Science and Technology Facilities Council
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UK industry and research to benefit from new energy efficient Supercomputer
The high performance computing needs of the UK’s research and development teams in both industry and academia have received a tremendous boost with the launch of the latest energy efficient supercomputer, ARM64, at the UK’s Hartree Centre.
The so-called Asian Cat supercomputer has been developed by a collaboration between Lenovo, Cavium and Mellanox with the aim of being a computationally powerful and energy efficient platform based around the ARM v8 microprocessor.
Providing a platform for research and collaboration with both academia and industry into the energy efficiency and performance of new hardware platforms the new system, which comprises 24 nodes (2304 cores), is a primary resource in supporting the activities of the Hartree Centre Energy Efficient Computing (EEC) research programme.
The Hartree Centre is part of the UK’s Science and Technology Facilities Council and this work is a fundamental part of it’s research programme to maximise the energy efficiency of computing architectures through an integrated co-design approach that considers hardware and software and is part of our contribution to help develop the next generation of exascale supercomputers.
Dr Robin Pinning, Chief Technology Officer at the Hartree Centre, believes that the new supercomputer will bring substantial benefits to the many organisations working with the Hartree team “The Hartree Centre prides itself on working at the leading edge of the adoption of emerging technologies to further our Energy Efficient Research Computing Programme. Our latest ARM64-based ‘Asian Cat’ machine is a perfect example of how we are achieving this by working closely with key technology partners Lenovo, Cavium, Mellanox and OCF.”
Dr Pinning went on to say that “The machine is allowing us to push forward our programme of R&D, working closely with UK industrial and research HPC communities. The collaboration will lead to the development of tools, applications and, ultimately, the co-design of future generations of energy efficient supercomputing hardware.”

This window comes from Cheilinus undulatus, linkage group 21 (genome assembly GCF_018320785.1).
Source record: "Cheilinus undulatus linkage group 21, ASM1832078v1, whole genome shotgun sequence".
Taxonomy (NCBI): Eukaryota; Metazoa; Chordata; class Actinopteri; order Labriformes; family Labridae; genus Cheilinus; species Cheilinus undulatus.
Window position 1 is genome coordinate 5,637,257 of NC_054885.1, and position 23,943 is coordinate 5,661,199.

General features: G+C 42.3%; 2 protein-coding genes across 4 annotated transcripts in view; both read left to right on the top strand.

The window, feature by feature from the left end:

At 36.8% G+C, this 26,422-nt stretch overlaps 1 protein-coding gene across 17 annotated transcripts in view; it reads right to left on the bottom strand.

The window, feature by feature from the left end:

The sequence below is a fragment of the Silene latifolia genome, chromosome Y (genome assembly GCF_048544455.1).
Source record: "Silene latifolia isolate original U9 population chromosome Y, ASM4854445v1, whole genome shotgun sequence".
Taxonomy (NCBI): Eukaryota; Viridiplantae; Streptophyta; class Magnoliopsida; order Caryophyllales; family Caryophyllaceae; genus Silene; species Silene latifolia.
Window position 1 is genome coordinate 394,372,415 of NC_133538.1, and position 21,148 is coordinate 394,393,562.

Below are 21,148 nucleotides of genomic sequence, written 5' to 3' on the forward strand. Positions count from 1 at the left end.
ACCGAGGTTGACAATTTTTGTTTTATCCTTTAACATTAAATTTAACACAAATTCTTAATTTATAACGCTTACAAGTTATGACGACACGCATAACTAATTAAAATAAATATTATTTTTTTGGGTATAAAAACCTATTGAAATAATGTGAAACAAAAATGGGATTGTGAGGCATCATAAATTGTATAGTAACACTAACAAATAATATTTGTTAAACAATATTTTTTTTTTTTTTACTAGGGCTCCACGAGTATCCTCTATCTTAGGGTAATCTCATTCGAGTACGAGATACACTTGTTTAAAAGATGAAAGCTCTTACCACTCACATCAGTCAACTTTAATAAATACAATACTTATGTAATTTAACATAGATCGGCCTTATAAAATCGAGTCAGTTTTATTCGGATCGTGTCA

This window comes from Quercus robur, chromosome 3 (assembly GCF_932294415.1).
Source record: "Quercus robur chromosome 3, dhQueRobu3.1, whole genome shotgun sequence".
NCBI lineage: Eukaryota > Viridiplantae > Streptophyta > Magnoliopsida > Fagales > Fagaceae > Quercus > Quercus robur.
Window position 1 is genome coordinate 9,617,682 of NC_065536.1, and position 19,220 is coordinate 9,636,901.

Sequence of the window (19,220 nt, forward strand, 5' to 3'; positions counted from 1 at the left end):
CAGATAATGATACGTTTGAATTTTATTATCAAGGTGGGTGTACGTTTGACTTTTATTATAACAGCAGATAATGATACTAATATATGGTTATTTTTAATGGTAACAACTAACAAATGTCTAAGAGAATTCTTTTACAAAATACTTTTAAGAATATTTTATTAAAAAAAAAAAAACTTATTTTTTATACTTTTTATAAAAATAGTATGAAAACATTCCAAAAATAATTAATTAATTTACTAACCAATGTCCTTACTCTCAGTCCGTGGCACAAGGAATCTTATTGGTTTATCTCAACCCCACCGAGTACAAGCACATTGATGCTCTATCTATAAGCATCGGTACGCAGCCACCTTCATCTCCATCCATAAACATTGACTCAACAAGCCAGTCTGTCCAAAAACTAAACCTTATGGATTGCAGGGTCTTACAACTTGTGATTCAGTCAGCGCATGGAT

The wider work of the EEC group at the Hartree Centre and the Asian Cat supercomputer will be discussed at a number of events at the International Conference for High Performance Computing, Networking, Storage and Analysis taking place at SC 2016 (Salt Lake Palace Convention Centre) November 13-18th.
STFC Communications Team
Notes to Editors
The Asian Cat project developed a prototype ARM64 based server based upon the Cavium Thunder X CPU and the Lenovo NextScale Form factor. As we move towards exascale level systems, one thousand times faster than current systems, one of the primary challenges is to provide the power required to run these machines. Current architectures do not scale efficiently with regard to power consumption, with current estimates being in the region of 20MW to power a system at the exascale level.
The Hartree Centre is leading a programme of research to benchmark and evaluate the performance and energy profile of this ARM prototype. Additionally we are working with Mellanox to evaluate the wider ARM community to support the development of the software ecosystem that is essential to supporting HPC and Big Data workloads and workflows on the ARM platform.
View the SC16 website.
STFC’s Hartree Centre
Part of the Science and Technology Facilities Council, and located at Sci-Tech Daresbury in Cheshire, the Hartree Centre accelerates the application of high performance computing, data science, big data analytics and cognitive techniques into industry.
Backed by over £170M funding from the Department of Business, Innovation and Skills, and with a strategic collaboration with IBM to boost big data research in the UK, the Hartree Centre is helping businesses and research partners to use these tools to solve research challenges, and gain insights, value and competitive advantage for the UK.
In partnerships, the Hartree Centre is also developing the next generation of supercomputing architectures and software, combining existing best practice with innovation to deliver faster, more energy sustainable solutions capable of meeting the challenges of data intensive computing.
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